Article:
Lost settlements of Loch Lomond traced by archaeologists

Archaeologists have traced a series of lost settlements around Loch Lomond for the first time.

Archaeologists have found remannts of a "busy" 17th  Century rural community around the western side of Loch Lomond. PIC: Creative Commons.
Archaeologists have found remannts of a "busy" 17th Century rural community around the western side of Loch Lomond. PIC: Creative Commons.

More than 80 sites were found on the western shores of the loch and through the straths of Arrochar, with remnants of homes, byres, shielings, farmsteads and possibly a mill recovered.

The vast majority of sites were previously unknown with the remnants largely scattered over 30 settlements, many which have not been mapped before.

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The research, by Dr Heather James of Calluna Archaeology, gives fresh insight into how the landscape was populated hundreds of years ago.

Archaeologists at a deserted settlement overlooking Loch Lomond. PIC: Heather James/Calluna Archaeology.

The archaeologist was commissioned by Clan MacFarlane Worldwide to chart changes to the clan’s traditional territories over time.

A possible watchtower on Tarbet Island, which sits to the north west of the loch, which may have been used by clansmen to monitor activity on the water, was also discovered.

An early 17th Century almhouse on the western shore at Creag a’Phuirt, which sits opposite the former seat of Clan MacFarlane on the island of Elanvow, has also been pinpointed.

Dr James said: “We found over 80 new sites, most of them which had never been mentioned before.

Loch Lomond viewed from Ben Lomond with the lost settlements found west of the water, from the shoreline through Arrochar. PIC: Creative Commons

“We are bringing these sites back into common knowledge. These lochs and glens were not empty. There were lots of people out there farming and using the landscape.”

Ruined bridges, sheepfolds, earth banks, quarries and field clearance cairns were also found with many of the discoveries made in the straths of Arrochar, including Glen Douglas and Strath Dubh-Uisge.

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Dr James will now contribute the information to Canmore, the Historic Environment Scotland database, which will create a permanent record of how the famous Loch Lomond landscape - and its people - has changed over time.

Archaeologists at the site of 17th Century almshouses at the western shore of Loch Lomond. PIC: Heather James/Calluna Archaeology.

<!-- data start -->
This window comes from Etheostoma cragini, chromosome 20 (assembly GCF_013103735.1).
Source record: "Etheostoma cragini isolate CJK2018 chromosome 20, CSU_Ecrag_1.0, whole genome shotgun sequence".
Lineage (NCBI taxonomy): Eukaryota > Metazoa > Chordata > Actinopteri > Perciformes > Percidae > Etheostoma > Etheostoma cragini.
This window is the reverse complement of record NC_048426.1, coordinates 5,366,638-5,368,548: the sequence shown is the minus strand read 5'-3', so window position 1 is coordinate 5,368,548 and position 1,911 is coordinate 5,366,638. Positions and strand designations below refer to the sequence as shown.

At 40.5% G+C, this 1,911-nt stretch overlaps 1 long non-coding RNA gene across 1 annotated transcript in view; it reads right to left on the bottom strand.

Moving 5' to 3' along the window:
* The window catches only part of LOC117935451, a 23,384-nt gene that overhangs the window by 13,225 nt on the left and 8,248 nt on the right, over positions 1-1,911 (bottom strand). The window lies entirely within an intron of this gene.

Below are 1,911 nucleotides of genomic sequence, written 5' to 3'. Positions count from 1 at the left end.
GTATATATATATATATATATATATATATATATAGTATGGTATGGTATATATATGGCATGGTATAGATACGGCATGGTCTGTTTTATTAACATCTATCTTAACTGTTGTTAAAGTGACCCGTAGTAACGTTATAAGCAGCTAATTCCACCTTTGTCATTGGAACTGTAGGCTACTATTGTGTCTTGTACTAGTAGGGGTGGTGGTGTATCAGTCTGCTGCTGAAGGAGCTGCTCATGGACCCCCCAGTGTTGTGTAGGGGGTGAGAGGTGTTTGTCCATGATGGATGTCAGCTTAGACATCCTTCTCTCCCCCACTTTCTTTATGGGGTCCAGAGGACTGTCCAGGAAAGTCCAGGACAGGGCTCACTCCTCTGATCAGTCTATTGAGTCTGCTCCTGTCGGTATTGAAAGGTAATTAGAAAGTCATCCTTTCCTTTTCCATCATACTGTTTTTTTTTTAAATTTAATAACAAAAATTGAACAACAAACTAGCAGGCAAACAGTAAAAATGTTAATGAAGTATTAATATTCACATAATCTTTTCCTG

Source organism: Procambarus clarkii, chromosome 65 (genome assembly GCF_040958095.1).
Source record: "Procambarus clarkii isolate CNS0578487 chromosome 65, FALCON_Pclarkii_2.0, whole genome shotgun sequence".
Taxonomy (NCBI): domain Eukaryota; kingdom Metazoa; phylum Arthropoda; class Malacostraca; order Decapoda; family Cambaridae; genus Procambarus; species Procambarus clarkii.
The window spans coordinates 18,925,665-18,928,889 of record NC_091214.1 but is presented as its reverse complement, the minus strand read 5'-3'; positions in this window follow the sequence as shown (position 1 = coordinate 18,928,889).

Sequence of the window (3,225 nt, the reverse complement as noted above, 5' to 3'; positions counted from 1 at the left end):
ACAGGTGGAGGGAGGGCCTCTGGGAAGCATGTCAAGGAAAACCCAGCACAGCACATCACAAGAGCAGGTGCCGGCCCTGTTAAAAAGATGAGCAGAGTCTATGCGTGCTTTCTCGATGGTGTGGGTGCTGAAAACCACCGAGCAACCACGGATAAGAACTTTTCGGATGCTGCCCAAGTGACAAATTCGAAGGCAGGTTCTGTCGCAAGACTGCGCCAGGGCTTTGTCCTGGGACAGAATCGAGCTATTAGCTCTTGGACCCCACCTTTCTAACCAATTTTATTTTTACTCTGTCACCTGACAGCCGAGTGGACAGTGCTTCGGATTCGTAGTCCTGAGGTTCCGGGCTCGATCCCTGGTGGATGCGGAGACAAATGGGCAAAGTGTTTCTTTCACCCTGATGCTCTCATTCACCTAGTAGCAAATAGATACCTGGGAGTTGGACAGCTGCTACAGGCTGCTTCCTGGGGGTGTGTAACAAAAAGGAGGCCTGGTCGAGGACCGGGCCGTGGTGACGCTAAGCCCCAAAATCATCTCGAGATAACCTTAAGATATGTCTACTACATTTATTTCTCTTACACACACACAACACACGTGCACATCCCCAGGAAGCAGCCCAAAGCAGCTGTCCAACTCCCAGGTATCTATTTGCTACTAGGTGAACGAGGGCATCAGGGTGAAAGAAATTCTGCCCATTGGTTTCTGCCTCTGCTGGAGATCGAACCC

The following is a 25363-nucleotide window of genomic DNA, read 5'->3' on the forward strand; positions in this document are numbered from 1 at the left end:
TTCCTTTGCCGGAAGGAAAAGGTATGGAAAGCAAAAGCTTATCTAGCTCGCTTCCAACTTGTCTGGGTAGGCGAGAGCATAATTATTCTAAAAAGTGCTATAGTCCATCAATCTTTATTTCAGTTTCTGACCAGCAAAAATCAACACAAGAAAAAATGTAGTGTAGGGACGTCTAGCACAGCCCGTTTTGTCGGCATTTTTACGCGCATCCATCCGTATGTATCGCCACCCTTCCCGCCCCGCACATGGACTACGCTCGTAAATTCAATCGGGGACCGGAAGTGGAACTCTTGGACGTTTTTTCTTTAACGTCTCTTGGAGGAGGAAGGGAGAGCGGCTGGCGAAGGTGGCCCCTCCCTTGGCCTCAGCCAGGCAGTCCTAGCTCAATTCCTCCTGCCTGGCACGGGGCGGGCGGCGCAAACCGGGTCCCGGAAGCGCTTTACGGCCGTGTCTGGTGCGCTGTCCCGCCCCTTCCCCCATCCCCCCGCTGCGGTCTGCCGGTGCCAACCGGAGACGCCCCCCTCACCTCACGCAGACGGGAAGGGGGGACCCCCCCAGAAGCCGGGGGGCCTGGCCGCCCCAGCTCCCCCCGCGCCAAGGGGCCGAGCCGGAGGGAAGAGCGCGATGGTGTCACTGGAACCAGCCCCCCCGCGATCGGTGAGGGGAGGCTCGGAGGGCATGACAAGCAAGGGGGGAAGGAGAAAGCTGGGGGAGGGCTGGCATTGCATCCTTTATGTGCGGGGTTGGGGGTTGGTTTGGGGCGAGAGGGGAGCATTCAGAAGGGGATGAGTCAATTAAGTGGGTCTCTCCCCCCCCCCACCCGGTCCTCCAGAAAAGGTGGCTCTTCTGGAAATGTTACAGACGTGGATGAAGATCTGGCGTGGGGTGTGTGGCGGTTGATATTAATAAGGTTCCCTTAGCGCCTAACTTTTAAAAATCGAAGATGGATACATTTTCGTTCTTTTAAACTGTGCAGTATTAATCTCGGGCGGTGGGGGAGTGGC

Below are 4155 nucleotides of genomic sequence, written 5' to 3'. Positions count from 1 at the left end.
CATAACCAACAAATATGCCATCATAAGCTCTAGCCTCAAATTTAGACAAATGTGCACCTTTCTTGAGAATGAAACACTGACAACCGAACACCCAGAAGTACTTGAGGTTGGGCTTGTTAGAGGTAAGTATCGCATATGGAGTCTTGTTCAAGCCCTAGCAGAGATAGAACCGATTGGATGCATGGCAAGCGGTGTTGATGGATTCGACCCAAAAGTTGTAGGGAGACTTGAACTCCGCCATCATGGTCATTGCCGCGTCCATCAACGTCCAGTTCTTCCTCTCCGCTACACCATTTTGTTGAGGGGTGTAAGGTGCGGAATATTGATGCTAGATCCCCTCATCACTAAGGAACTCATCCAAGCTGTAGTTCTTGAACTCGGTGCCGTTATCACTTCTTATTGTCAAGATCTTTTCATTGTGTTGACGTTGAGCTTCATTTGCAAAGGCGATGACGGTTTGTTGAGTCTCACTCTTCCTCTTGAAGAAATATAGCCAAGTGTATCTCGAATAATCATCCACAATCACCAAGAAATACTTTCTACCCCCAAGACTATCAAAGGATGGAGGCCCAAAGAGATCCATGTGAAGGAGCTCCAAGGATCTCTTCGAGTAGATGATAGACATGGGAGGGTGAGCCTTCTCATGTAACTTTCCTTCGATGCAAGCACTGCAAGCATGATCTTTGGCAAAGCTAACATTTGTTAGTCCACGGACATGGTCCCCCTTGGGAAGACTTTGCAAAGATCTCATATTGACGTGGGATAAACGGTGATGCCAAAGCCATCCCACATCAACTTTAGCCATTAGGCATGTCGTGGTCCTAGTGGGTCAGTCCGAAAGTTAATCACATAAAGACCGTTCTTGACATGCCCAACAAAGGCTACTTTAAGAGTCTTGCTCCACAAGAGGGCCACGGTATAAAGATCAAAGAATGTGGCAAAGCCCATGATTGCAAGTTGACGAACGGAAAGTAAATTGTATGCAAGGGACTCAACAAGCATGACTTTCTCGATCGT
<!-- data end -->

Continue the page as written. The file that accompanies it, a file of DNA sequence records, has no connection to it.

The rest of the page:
It is the first time the area has been mapped in this way.

Dr James believes the almshouse at Creag a’Phuirt was used by travellers passing through the area.

She added: “It is interesting that the almshouse was opposite the castle at Elanvow. They might have been used by those visiting the chief and perhaps they stayed overnight there before he went to meet them. I don’t think the building was lived in all the time but more used as a place for travellers to stop over.

A number of the sites were found in Glen Douglas, Arrocher. PIC: Flickr/John Johnston.

“This area certainly was a busy place. It strikes you as you walk through this landscape, there would have been lots of people and animals wandering about.

“Also on a quiet day, you can hear things for miles. It would have been very easy to keep and eye on what was going on in the area.

Dr James said it has been “fantastic” bringing the missing history of the area to life.

Only scant information on how the glen was inhabited existed until now, with rental records and the odd vague map reference the only real guide to everyday life around Loch Lomond.

The MacFarlanes owned much of land around Arrochar until the mid 18th Century.

Several members of the clan were executed for their role in the Battle of Glenfruin, when they joined Clan Gregor in the mass killing of men and neighbours from Clan Colquhoun in 1603.

The clan’s territories were sacked by Cromwell’s forces in the 17th Century with its early seat at Inveruglas Isle among properties destroyed.

Dr James added: “They were a clan who struggled to keep their head above water but they eventually made peace with their rivals, the Campbells, which helped them for a while.”

The clan lost men to other parts of Scotland, Ireland and America with the Loch Lomond and Arrochar lands sold off to pay debts following the death of 20th chief, Walter MacFarlane, in 1767.

Dr James said some of the newly mapped sites, such as Croitnein farmstead in Glen Douglas, were first recorded in rental documents in the 17th Century and were still occupied by the 19th Century.

Dr James added: “Once the Macfarlanes sold the estate in the late 18th century some of the land changed hands quite frequently as new people invested and speculated.

“Some was acquired by their old ‘enemies’ the Colquhouns.”

She said its not clear at this stage whether tenants were evicted or left their homes when their leases were not renewed.

“I expect it might be a mixture of both,” Dr James added.

Clan MacFarlane Worldwide are also funding a dig in September at a site at the top of Loch Lomond opposite Ardlui in search of a possible medieval stronghold.

Dr James has been assisted in her research by local volunteers, students from the University of Glasgow and members of the Association of certificated Field Archaeologists.